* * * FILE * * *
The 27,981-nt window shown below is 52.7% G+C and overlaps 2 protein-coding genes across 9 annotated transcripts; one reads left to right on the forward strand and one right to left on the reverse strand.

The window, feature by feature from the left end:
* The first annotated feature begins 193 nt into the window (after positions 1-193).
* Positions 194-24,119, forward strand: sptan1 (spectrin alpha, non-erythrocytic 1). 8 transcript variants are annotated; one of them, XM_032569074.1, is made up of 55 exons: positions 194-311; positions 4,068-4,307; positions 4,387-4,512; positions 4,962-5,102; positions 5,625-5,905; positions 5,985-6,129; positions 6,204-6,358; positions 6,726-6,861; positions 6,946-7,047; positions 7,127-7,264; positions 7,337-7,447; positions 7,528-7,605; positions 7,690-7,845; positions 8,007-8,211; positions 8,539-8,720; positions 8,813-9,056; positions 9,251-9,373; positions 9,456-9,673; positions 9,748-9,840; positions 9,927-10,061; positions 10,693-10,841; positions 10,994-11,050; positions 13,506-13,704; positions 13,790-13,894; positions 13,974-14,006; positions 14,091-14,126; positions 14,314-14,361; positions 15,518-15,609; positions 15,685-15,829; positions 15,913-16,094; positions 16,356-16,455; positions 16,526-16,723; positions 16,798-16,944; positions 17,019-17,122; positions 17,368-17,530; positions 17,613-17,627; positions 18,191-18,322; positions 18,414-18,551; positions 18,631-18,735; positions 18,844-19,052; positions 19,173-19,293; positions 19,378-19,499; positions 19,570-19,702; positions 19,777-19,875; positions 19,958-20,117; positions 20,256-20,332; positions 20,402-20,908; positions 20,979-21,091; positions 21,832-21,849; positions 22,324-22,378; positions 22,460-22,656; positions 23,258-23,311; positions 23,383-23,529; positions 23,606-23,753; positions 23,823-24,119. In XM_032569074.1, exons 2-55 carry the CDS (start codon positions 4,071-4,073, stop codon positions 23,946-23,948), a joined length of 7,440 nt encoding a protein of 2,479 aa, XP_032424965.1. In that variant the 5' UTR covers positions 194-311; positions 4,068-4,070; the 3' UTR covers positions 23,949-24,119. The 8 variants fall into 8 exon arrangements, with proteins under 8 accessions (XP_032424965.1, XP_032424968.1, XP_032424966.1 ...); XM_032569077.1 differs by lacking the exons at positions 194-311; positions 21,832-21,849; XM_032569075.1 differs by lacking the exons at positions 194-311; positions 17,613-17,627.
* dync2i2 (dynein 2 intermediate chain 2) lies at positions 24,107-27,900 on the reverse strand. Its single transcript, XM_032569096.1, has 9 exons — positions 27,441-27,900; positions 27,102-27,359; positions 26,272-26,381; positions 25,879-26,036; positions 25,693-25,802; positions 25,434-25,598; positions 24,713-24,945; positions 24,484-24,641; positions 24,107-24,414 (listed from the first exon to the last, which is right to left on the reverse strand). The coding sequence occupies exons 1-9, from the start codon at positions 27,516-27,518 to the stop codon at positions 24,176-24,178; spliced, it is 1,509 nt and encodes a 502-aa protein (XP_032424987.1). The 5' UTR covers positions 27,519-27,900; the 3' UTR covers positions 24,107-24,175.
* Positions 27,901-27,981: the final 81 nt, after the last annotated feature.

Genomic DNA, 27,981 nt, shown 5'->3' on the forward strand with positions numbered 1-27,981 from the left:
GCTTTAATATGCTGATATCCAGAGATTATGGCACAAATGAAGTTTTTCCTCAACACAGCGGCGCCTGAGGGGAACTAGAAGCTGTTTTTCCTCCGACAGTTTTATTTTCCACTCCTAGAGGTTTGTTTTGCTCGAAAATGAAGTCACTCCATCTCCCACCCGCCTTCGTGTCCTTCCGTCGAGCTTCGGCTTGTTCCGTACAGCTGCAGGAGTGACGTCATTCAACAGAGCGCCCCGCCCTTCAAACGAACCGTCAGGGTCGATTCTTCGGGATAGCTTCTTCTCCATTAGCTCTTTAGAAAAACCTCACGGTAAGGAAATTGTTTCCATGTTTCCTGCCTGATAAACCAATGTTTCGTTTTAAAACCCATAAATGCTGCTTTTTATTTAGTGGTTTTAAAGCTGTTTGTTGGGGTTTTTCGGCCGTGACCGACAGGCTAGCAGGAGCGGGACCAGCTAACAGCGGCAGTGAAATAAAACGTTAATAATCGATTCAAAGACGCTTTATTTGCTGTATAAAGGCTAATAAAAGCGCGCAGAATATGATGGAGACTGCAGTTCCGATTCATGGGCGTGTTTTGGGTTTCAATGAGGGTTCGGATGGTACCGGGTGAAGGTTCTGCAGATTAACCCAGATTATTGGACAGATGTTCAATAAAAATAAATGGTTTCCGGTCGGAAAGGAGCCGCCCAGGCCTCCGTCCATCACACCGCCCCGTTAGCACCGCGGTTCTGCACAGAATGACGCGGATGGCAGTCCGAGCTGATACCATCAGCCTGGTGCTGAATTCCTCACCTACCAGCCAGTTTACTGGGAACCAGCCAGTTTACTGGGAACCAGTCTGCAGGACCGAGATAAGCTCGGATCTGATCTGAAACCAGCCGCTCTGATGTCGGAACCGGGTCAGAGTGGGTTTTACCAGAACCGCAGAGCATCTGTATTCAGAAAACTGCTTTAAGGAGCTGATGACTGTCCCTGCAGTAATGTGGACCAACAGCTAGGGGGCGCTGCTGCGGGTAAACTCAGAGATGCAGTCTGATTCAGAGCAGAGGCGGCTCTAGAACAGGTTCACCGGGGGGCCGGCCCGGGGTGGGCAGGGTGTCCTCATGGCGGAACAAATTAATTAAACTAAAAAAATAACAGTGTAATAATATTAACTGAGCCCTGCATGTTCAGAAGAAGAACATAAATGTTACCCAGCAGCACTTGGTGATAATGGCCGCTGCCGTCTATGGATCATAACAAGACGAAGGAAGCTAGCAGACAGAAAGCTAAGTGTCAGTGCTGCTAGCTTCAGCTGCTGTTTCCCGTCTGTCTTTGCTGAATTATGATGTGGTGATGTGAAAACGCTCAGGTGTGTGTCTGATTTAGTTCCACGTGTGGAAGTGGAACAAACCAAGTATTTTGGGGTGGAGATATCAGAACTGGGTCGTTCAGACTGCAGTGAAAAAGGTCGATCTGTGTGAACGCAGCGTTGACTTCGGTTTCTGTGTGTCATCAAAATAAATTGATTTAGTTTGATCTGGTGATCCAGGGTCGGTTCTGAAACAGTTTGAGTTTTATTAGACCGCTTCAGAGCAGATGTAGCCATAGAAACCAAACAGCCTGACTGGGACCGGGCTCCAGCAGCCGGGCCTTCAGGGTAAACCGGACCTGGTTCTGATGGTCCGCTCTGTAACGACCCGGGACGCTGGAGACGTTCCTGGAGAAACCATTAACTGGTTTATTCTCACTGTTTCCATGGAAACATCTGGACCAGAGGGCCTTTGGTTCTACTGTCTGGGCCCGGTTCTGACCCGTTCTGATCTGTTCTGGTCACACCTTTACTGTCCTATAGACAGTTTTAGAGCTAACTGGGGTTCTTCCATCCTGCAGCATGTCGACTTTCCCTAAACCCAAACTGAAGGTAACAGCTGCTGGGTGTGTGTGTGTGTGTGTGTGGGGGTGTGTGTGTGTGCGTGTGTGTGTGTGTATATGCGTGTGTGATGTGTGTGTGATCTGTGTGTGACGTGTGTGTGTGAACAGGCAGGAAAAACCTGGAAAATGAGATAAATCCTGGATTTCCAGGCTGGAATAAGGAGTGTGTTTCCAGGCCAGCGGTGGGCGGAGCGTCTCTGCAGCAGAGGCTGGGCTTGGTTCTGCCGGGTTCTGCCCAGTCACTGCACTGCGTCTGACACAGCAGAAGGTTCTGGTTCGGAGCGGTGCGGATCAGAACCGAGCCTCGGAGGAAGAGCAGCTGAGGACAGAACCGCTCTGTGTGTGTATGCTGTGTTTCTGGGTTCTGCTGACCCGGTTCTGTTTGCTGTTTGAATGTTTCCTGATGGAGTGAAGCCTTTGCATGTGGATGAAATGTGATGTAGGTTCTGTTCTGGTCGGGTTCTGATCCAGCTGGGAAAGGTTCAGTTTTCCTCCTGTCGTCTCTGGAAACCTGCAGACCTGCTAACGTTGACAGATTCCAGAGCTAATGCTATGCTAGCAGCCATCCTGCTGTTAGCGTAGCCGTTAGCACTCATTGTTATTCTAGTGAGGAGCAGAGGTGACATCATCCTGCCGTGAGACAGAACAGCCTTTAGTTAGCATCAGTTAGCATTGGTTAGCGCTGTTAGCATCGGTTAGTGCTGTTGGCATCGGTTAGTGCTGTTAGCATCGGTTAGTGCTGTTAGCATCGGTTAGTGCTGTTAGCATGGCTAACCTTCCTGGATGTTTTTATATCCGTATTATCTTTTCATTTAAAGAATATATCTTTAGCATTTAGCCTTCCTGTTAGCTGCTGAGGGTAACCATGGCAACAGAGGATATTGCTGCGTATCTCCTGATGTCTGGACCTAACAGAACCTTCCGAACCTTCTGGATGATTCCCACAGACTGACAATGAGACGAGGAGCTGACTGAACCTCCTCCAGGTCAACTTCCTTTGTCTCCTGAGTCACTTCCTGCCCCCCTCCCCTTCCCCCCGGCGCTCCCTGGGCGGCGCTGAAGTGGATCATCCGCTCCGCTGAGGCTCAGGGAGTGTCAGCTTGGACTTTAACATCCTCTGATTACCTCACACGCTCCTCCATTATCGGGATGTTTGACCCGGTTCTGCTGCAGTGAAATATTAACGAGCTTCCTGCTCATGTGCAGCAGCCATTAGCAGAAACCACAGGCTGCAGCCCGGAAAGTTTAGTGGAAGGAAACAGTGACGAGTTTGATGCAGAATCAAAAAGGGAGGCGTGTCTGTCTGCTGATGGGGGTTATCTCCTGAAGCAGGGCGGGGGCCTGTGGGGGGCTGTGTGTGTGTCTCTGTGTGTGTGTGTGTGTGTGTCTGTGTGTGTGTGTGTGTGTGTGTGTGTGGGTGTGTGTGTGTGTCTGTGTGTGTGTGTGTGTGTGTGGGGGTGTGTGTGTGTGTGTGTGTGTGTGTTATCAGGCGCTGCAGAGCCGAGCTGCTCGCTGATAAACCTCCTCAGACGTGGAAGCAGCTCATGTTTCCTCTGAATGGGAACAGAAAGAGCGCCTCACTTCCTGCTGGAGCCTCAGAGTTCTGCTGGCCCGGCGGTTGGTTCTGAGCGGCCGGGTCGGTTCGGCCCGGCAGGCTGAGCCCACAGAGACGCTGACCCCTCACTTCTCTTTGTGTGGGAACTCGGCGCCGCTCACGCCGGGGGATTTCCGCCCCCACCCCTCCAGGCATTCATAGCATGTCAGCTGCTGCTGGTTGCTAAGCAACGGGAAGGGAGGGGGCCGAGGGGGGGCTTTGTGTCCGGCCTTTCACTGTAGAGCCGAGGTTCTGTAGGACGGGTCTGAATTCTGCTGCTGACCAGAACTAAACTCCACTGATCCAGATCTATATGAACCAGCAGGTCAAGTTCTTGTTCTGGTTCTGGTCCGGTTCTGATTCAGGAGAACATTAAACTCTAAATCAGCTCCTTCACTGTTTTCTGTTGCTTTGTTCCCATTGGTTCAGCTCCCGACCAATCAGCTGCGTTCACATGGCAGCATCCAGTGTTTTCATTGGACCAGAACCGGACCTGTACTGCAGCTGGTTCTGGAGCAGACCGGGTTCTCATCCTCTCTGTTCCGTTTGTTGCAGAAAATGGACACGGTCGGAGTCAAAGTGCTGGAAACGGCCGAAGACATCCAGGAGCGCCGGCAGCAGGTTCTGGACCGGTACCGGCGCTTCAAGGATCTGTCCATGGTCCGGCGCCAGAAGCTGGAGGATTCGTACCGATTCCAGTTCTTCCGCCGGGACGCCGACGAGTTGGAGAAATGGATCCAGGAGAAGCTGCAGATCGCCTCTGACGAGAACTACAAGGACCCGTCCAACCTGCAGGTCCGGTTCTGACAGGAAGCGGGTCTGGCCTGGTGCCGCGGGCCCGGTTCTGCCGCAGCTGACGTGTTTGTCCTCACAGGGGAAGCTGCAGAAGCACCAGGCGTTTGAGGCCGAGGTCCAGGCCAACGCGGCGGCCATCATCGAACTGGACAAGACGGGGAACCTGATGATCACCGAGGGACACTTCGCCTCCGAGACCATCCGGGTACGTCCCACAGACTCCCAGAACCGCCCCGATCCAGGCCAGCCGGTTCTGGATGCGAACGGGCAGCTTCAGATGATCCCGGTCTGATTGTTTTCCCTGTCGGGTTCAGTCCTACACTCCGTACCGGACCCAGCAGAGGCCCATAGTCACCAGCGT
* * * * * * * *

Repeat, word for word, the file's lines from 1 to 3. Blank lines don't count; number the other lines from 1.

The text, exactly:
The 27,981-nt window shown below is 52.7% G+C and overlaps 2 protein-coding genes across 9 annotated transcripts; one reads left to right on the forward strand and one right to left on the reverse strand.

The window, feature by feature from the left end:
* The first annotated feature begins 193 nt into the window (after positions 1-193).